Thursday, 21 March 2013


The String Road, which I mentioned at the end of my last post, comes out at Blackwaterfoot on the west coast. Blackwaterfoot is a small village with a tiny harbour and a pebble beach on the shore of Drumadoon Bay. Just to the north of the village is Drumadoon Point, where there is an Iron Age hill fort, and beyond that is a cave known as King's Cave where, according to some theories, Robert The Bruce had his famous encounter with the spider. Also to the north of the Point is an impressive geological feature known as the Doon, a set of basalt cliffs with the characteristic columnar structure. As well as the hill fort, Drumadoon Point is the location of what is regarded as one of the best golf courses in Scotland, the 12-hole Shiskine Golf and Tennis Club. Yes that's right, I haven't made a typo, there really are only 12 holes. This unique golf course started off as a 9-hole course, then work got underway to expand it to 18 holes, but due to the ravages of the First World War 6 of the holes fell into disuse, and it remains a 12-hole course to this day.

Shiskine is also the name of a village along the String Road just inland from Blackwaterfoot, which those approaching Blackwaterfoot from this direction may want to take a look at. The village has an unusual church called St Molios, which is also known as the "Red Church" due to the striking red hue of the stone used in its construction. St Molio was an Irish monk who, in the 6th century, lived a hermit's life on Holy Island in Lamlash Bay on the east coast of Arran. The interior of the church is notable for the woodwork on its ceiling, pews and wall panels, while its windows are graced with Romanesque arches, and there is some lovely detailed stonework - quite an elaborate interior for a church which has only been in use since 1889.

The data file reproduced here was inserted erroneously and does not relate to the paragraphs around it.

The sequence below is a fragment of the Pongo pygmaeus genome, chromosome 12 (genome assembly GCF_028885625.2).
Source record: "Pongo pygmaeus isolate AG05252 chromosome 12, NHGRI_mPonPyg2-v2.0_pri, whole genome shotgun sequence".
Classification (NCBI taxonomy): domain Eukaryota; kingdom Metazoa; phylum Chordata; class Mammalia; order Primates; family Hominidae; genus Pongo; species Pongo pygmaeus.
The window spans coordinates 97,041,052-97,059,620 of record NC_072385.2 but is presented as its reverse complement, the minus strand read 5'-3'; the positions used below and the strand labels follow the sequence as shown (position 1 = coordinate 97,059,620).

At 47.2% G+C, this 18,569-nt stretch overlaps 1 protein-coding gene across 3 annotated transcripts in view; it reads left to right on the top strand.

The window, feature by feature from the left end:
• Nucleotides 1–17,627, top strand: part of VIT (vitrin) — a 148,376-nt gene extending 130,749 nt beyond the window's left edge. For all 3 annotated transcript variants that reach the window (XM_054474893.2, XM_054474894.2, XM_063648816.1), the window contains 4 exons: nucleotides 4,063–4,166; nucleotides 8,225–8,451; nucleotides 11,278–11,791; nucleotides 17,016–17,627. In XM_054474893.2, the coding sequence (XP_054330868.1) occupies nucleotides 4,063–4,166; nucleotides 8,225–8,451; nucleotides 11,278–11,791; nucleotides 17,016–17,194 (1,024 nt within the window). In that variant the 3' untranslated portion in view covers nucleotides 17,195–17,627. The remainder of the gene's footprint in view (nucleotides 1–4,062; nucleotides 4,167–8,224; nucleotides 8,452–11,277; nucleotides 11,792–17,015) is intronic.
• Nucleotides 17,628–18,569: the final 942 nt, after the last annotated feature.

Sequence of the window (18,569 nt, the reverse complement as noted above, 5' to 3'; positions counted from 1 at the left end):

Map of the area.

Drumadoon Point. Photo by Anne Burgess, via Wikimedia Commons

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